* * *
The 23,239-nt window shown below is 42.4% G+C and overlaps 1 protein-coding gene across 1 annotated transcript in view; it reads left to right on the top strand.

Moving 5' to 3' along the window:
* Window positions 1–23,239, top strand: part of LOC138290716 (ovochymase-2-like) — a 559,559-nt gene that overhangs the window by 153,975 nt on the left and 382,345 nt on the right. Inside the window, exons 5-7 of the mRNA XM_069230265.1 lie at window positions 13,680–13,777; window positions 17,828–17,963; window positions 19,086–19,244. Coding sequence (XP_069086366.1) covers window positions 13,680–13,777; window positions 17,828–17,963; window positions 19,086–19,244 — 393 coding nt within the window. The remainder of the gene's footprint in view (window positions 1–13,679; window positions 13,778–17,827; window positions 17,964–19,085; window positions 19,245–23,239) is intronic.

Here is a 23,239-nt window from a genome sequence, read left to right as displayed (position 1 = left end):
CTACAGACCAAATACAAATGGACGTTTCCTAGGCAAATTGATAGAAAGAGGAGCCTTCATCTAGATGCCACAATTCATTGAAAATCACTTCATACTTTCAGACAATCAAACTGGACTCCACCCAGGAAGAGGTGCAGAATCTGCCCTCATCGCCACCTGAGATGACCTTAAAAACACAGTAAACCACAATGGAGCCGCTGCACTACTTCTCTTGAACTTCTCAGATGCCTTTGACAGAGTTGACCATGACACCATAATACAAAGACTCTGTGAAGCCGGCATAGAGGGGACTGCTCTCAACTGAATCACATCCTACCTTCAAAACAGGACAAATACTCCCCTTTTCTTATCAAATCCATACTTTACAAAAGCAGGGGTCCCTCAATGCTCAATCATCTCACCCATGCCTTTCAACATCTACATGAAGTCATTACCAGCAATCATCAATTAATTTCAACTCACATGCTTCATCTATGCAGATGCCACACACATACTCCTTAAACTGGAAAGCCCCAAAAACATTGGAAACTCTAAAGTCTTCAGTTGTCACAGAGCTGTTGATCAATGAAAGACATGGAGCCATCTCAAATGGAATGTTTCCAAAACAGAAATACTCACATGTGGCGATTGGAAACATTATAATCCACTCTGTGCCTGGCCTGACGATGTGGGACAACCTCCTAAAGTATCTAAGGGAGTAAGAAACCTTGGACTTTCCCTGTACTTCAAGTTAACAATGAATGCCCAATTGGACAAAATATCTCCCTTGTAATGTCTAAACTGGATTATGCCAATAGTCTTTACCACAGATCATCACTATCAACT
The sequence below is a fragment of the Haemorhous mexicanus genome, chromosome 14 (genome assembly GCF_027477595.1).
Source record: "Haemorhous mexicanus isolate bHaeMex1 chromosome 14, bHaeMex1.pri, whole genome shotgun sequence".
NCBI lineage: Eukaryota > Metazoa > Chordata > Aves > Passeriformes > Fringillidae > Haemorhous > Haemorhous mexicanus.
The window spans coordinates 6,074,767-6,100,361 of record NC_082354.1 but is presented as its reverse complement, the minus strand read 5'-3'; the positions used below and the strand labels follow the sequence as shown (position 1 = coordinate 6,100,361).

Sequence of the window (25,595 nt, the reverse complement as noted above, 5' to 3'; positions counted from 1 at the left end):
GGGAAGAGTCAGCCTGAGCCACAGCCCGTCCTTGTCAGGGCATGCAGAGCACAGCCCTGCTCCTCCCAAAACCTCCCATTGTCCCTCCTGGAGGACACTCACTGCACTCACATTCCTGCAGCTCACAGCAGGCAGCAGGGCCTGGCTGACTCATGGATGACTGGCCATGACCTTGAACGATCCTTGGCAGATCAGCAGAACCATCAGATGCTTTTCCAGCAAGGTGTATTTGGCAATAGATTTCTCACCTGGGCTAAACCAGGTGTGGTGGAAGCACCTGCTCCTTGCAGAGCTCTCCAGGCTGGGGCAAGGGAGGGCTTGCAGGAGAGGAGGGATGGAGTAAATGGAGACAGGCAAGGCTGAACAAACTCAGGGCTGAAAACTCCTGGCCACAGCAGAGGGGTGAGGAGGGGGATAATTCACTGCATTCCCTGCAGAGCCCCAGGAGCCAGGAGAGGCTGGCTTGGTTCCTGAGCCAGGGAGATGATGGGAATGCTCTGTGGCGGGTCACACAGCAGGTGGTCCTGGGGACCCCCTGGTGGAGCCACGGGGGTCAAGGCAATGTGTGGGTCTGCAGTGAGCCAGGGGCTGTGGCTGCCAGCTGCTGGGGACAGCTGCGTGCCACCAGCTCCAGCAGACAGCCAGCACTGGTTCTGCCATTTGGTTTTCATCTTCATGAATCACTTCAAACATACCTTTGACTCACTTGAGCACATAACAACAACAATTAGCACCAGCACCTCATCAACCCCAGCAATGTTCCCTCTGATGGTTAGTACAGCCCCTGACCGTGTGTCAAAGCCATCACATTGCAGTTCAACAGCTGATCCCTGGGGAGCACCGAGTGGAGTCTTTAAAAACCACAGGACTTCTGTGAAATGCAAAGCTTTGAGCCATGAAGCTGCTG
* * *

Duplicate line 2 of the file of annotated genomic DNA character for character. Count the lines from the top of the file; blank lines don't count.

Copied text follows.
Moving 5' to 3' along the window: